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Sloping Vias Using Deep Uv-Hardened Resist

IP.com Disclosure Number: IPCOM000036106D
Original Publication Date: 1989-Sep-01
Included in the Prior Art Database: 2005-Jan-28
Document File: 2 page(s) / 42K

Publishing Venue

IBM

Related People

Theisen, J: AUTHOR [+2]

Abstract

A process sequence is disclosed which produces positively sloped vias (45-75 degrees) in resist without thermal resist reflow. The process steps are as follows: 1. Deposit a blanket layer of resist 10 on substrate 11 and deep UV harden (Fig. 1). (Image Omitted) 2. Deposit a second layer of resist 12 over the layer 10 (Fig. 2). 3. Lithographically define a pattern of contacts 13 in resist 12. 4.Transfer contacts 13 into the UV-hardened resist 10 using a low pressure (10-50 mtorr) O2 Reactive Ion Etch (RIE). Fig. 3 shows what image 13 would look like after 50% of the RIE image transfer is complete. The sloped top edges 15 of the resist 12 is due to the sputtering characteristic of the low pressure O2 RIE.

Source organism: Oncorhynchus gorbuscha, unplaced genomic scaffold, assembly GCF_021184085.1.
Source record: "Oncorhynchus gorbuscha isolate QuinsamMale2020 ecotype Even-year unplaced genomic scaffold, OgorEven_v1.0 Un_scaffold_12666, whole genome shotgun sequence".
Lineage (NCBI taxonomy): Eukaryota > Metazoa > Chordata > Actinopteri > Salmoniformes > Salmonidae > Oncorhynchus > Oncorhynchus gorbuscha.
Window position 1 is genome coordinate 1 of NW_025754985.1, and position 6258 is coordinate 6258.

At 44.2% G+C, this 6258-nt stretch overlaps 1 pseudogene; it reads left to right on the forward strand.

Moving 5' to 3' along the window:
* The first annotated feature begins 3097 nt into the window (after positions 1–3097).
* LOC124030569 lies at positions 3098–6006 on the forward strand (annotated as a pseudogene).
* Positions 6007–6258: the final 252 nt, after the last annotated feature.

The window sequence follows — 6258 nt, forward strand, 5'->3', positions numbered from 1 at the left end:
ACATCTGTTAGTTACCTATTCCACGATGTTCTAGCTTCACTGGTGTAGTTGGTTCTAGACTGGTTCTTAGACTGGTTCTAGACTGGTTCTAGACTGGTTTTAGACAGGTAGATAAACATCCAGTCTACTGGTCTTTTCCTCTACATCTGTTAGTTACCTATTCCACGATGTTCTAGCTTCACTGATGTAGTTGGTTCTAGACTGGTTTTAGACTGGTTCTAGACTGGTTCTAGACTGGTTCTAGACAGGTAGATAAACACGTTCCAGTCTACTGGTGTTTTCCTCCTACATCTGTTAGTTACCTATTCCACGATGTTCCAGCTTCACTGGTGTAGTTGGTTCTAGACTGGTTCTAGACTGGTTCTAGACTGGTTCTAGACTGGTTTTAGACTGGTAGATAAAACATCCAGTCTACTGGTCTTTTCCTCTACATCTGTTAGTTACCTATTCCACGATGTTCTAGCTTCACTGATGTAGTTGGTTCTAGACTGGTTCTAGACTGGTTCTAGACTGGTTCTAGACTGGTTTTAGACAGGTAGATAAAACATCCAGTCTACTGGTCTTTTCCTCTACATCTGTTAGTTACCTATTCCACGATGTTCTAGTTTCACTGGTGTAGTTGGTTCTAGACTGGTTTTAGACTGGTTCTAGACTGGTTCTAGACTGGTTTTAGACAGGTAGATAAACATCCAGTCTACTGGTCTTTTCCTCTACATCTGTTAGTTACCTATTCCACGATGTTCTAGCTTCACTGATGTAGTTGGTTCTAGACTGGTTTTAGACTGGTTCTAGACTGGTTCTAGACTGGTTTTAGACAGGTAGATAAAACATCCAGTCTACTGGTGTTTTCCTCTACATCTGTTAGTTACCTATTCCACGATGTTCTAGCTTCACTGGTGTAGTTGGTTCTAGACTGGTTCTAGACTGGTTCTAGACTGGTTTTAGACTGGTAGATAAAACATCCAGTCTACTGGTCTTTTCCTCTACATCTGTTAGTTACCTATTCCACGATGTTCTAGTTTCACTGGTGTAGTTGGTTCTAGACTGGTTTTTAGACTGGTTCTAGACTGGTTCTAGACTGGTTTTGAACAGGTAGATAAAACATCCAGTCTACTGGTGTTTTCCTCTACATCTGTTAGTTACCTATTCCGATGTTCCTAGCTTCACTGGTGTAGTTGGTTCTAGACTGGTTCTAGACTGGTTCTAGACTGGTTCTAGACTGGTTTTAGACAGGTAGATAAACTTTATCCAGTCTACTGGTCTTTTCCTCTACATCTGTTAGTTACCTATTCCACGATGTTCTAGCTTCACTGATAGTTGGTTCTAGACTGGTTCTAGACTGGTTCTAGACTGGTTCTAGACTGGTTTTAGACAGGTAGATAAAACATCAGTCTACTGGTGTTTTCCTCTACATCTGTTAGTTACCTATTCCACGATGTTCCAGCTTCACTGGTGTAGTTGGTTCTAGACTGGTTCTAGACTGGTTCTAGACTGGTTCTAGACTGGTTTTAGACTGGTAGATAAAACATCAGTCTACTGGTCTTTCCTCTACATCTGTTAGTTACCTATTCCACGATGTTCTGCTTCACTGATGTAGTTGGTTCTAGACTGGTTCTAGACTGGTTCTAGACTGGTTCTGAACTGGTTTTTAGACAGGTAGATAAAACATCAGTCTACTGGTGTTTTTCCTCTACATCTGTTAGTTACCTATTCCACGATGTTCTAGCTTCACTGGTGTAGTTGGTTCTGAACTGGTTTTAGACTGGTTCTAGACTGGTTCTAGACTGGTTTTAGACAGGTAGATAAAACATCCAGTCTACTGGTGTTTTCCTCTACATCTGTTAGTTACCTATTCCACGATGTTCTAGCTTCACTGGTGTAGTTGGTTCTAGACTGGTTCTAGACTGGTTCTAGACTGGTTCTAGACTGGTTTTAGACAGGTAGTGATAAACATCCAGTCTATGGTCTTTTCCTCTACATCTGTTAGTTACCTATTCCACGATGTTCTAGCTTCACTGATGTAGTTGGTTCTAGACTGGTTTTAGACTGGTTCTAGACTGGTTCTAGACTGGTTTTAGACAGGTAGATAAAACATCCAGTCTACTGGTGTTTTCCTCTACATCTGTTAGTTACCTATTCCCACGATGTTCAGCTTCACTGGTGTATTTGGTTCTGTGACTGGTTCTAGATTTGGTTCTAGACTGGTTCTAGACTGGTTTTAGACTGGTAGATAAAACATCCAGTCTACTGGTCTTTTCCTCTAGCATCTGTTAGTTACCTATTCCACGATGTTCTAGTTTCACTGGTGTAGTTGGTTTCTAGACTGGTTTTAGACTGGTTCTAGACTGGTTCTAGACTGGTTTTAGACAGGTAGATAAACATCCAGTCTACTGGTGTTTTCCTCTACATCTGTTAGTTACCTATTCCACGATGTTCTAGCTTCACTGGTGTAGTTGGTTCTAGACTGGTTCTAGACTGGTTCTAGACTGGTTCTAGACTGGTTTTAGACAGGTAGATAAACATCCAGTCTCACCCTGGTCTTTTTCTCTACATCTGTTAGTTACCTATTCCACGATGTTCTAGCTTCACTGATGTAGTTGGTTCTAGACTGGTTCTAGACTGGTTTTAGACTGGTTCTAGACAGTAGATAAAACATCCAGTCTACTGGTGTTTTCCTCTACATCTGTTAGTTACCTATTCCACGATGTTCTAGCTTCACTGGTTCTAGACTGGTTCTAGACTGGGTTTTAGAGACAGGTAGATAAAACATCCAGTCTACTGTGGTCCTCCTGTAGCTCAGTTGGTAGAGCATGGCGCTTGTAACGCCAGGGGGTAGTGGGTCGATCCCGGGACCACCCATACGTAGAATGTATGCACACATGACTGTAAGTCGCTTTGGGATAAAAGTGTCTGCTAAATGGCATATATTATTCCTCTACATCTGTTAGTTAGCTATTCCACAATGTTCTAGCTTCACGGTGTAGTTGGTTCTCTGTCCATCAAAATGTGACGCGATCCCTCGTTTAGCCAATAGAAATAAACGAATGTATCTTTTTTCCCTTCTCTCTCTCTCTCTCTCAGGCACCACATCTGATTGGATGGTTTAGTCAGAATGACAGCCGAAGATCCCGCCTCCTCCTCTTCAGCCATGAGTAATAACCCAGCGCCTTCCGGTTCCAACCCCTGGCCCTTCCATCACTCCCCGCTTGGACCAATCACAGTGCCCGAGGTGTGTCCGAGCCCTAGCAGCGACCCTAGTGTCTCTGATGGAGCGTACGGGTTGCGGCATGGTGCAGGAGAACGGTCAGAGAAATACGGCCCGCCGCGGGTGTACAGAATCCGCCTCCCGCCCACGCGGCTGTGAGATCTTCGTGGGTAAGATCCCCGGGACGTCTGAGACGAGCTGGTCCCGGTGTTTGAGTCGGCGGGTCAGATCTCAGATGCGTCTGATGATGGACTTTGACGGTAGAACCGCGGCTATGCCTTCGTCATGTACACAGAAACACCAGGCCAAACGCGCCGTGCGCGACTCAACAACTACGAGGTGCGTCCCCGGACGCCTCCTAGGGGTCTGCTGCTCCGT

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Sloping Vias Using Deep Uv-Hardened Resist

A process sequence is disclosed which produces positively sloped vias (45- 75 degrees) in resist without thermal resist reflow. The process steps are as follows: 1. Deposit a blanket layer of resist 10 on substrate 11 and deep UV harden (Fig. 1).

(Image Omitted)

2. Deposit a second layer of resist 12 over the layer 10 (Fig. 2). 3. Lithographically define a pattern of contacts 13 in resist 12. 4.Transfer contacts 13 into the UV-hardened resist 10 using a low pressure (10-50 mtorr) O2 Reactive Ion Etch (RIE). Fig. 3 shows what image 13 would look like after 50% of the RIE image transfer is complete. The sloped top edges 15 of the resist 12 is due to the sputtering characteristic of the low pressure O2 RIE. By changing the RIE conditions, the degree of sputtering can be tailored to produce any desired slope while maintaining a critical dimension 14. Fig. 4 shows the completed transfer of image 12 into the UV-hardened resist 10.

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